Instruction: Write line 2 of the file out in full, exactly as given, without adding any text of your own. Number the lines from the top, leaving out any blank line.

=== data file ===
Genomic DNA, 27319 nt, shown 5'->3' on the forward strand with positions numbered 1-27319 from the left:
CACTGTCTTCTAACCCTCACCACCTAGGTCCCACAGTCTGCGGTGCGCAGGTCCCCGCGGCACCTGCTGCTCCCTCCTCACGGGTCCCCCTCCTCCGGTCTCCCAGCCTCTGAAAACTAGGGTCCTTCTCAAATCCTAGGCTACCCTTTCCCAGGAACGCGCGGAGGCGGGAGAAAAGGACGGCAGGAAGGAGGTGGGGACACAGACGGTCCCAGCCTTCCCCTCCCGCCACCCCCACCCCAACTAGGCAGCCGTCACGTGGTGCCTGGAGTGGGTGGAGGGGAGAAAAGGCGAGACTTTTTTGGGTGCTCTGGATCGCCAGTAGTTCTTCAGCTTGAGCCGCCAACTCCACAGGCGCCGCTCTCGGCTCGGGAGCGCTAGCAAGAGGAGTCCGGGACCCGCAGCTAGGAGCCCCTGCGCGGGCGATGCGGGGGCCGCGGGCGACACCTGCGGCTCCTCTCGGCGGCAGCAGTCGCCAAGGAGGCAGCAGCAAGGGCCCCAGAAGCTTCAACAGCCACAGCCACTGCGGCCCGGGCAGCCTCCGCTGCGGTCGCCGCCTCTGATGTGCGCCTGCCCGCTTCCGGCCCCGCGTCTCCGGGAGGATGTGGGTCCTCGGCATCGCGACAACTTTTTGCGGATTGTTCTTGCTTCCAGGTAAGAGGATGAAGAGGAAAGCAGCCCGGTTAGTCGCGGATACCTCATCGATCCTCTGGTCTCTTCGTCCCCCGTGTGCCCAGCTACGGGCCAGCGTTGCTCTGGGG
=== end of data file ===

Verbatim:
CACTGTCTTCTAACCCTCACCACCTAGGTCCCACAGTCTGCGGTGCGCAGGTCCCCGCGGCACCTGCTGCTCCCTCCTCACGGGTCCCCCTCCTCCGGTCTCCCAGCCTCTGAAAACTAGGGTCCTTCTCAAATCCTAGGCTACCCTTTCCCAGGAACGCGCGGAGGCGGGAGAAAAGGACGGCAGGAAGGAGGTGGGGACACAGACGGTCCCAGCCTTCCCCTCCCGCCACCCCCACCCCAACTAGGCAGCCGTCACGTGGTGCCTGGAGTGGGTGGAGGGGAGAAAAGGCGAGACTTTTTTGGGTGCTCTGGATCGCCAGTAGTTCTTCAGCTTGAGCCGCCAACTCCACAGGCGCCGCTCTCGGCTCGGGAGCGCTAGCAAGAGGAGTCCGGGACCCGCAGCTAGGAGCCCCTGCGCGGGCGATGCGGGGGCCGCGGGCGACACCTGCGGCTCCTCTCGGCGGCAGCAGTCGCCAAGGAGGCAGCAGCAAGGGCCCCAGAAGCTTCAACAGCCACAGCCACTGCGGCCCGGGCAGCCTCCGCTGCGGTCGCCGCCTCTGATGTGCGCCTGCCCGCTTCCGGCCCCGCGTCTCCGGGAGGATGTGGGTCCTCGGCATCGCGACAACTTTTTGCGGATTGTTCTTGCTTCCAGGTAAGAGGATGAAGAGGAAAGCAGCCCGGTTAGTCGCGGATACCTCATCGATCCTCTGGTCTCTTCGTCCCCCGTGTGCCCAGCTACGGGCCAGCGTTGCTCTGGGG